The other day I noticed a personalized license plate that announced REDBUG. It was—I know this may come as a surprise—on a bright red Volkswagen beetle. A couple of blocks later I pulled up at a stop sign behind a Toyota Land Cruiser. The name of the vehicle was laid out across its tailgate, as clear as could be. Still, just to remove all doubt, its license plate proudly announced CRUISER.
If you're going to go to all the trouble of getting a personalized license plate, why would you use it merely to tell us the make of your car? We can see that for ourselves. It's especially silly when the car is as instantly recognizable as a red bug or, say, a Hummer.
When people use them creatively, personalized license plates can make a point or simply be fun to figure out. Here in town we have a RDHTGMA, who either wants us to know she's still as hot as ever or who brags about her grandchildren when she wears her red hat to lunch. My former dentist announced himself as a 2THDR. A few years ago a local woman had to fight the DMV to get her license plate to read MPEACHW. I didn't necessarily agree with her political sentiments, but I certainly supported her right to state them.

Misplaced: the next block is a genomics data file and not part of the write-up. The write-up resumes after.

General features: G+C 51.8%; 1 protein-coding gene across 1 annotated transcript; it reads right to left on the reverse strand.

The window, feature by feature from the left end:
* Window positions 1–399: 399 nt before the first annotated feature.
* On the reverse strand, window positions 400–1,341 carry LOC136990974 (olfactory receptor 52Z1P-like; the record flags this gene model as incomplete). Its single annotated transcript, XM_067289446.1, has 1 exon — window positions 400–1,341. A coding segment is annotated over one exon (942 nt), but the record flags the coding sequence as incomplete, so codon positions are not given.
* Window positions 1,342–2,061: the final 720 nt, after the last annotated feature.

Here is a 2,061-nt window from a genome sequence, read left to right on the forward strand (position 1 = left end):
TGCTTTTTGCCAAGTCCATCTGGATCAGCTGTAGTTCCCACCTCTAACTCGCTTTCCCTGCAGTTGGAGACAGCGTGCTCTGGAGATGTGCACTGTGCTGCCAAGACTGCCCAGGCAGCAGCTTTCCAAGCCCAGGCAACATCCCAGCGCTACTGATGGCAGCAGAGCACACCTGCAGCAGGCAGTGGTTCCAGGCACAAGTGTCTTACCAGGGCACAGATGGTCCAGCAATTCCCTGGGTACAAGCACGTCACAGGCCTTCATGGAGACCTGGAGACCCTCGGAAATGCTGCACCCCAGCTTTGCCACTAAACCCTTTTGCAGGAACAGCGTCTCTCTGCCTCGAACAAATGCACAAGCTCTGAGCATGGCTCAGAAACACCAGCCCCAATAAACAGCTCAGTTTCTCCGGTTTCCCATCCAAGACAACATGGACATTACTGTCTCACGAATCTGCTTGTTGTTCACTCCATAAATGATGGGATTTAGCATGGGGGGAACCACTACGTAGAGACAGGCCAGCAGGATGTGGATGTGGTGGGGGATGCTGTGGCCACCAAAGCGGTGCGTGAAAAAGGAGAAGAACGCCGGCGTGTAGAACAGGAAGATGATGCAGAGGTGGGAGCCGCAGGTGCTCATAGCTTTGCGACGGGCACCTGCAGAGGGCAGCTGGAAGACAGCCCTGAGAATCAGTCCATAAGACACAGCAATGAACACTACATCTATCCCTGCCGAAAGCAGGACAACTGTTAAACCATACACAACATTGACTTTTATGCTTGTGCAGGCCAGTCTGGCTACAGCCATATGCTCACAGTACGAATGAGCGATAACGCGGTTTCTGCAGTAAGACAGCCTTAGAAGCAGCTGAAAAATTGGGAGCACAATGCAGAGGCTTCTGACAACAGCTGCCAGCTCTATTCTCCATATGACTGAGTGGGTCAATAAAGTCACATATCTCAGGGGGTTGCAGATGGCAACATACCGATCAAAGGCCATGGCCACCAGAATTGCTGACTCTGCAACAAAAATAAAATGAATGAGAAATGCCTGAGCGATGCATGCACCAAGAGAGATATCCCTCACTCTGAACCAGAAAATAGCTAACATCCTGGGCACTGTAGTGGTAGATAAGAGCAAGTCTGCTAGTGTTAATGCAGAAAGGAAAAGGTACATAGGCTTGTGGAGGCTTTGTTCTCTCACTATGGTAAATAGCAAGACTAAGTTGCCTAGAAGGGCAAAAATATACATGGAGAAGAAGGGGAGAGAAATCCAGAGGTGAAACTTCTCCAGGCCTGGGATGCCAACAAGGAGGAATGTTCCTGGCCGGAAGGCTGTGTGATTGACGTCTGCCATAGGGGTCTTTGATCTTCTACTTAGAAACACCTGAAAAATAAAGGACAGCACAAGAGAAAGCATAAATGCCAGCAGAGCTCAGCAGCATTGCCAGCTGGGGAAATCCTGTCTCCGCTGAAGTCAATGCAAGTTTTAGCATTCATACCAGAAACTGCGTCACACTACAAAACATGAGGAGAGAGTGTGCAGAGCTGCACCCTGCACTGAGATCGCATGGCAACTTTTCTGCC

WASHIS, of course, says it all. TOPLESS can be a bit startling until you realize that it applies not to the driver but the convertible it's attached to. One woman here has a plate reading CMENKD. It owner might be either a stripper or a massage therapist, depending on whether you assume the nakedness to be hers or her clients.
Some license plates I haven't seen yet: A busy soccer mom's mini-van could be EAT&RUN or DINNGRM. A successful tax lawyer's Mercedes might announce ILUVIRS. The driver of a tiny sub-compact, wary of driving at eye level with other vehicles' bumpers, might plead DNTHTME. An up-and-coming politician might be direct with SEND$. Someone who thinks a Hummer is the right vehicle for commuting to work might as well get straight to the point with GASHOG, $TOBURN, or $BUTNO¢. A teenager could just as well admit DVRTXTG. A lot of us could admit IOBANK or NOTPDFR. And, so other drivers wouldn't expect us to interrupt our conversations for minor details like turn signals and stop signs, we could warn IMONFON.
Snideness aside, I recently have developed a little more understanding for drivers who use their personalized license plates to brag about their cars. By the time my daughter's foot heals enough so I can get my Honda back (see my earlier post, Driving Miss Rosie), I'll be ready to tell the world that I LVMYCRV.